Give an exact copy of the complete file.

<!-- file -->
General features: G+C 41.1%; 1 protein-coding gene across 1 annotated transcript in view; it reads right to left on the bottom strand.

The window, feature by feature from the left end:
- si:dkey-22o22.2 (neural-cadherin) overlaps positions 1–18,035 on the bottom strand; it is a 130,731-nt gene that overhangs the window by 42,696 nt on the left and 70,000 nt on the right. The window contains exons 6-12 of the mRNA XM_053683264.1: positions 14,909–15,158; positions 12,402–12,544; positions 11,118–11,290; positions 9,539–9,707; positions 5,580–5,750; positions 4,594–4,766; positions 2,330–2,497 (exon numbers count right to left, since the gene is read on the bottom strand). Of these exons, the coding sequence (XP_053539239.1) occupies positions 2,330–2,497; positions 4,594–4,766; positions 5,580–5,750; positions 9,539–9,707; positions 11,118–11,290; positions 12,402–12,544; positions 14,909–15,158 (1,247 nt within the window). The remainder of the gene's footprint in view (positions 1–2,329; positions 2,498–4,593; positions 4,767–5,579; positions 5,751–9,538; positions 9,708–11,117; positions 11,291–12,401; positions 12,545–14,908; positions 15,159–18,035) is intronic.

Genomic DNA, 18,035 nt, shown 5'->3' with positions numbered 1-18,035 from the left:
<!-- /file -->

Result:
General features: G+C 41.1%; 1 protein-coding gene across 1 annotated transcript in view; it reads right to left on the bottom strand.

The window, feature by feature from the left end:
- si:dkey-22o22.2 (neural-cadherin) overlaps positions 1–18,035 on the bottom strand; it is a 130,731-nt gene that overhangs the window by 42,696 nt on the left and 70,000 nt on the right. The window contains exons 6-12 of the mRNA XM_053683264.1: positions 14,909–15,158; positions 12,402–12,544; positions 11,118–11,290; positions 9,539–9,707; positions 5,580–5,750; positions 4,594–4,766; positions 2,330–2,497 (exon numbers count right to left, since the gene is read on the bottom strand). Of these exons, the coding sequence (XP_053539239.1) occupies positions 2,330–2,497; positions 4,594–4,766; positions 5,580–5,750; positions 9,539–9,707; positions 11,118–11,290; positions 12,402–12,544; positions 14,909–15,158 (1,247 nt within the window). The remainder of the gene's footprint in view (positions 1–2,329; positions 2,498–4,593; positions 4,767–5,579; positions 5,751–9,538; positions 9,708–11,117; positions 11,291–12,401; positions 12,545–14,908; positions 15,159–18,035) is intronic.

Genomic DNA, 18,035 nt, shown 5'->3' with positions numbered 1-18,035 from the left: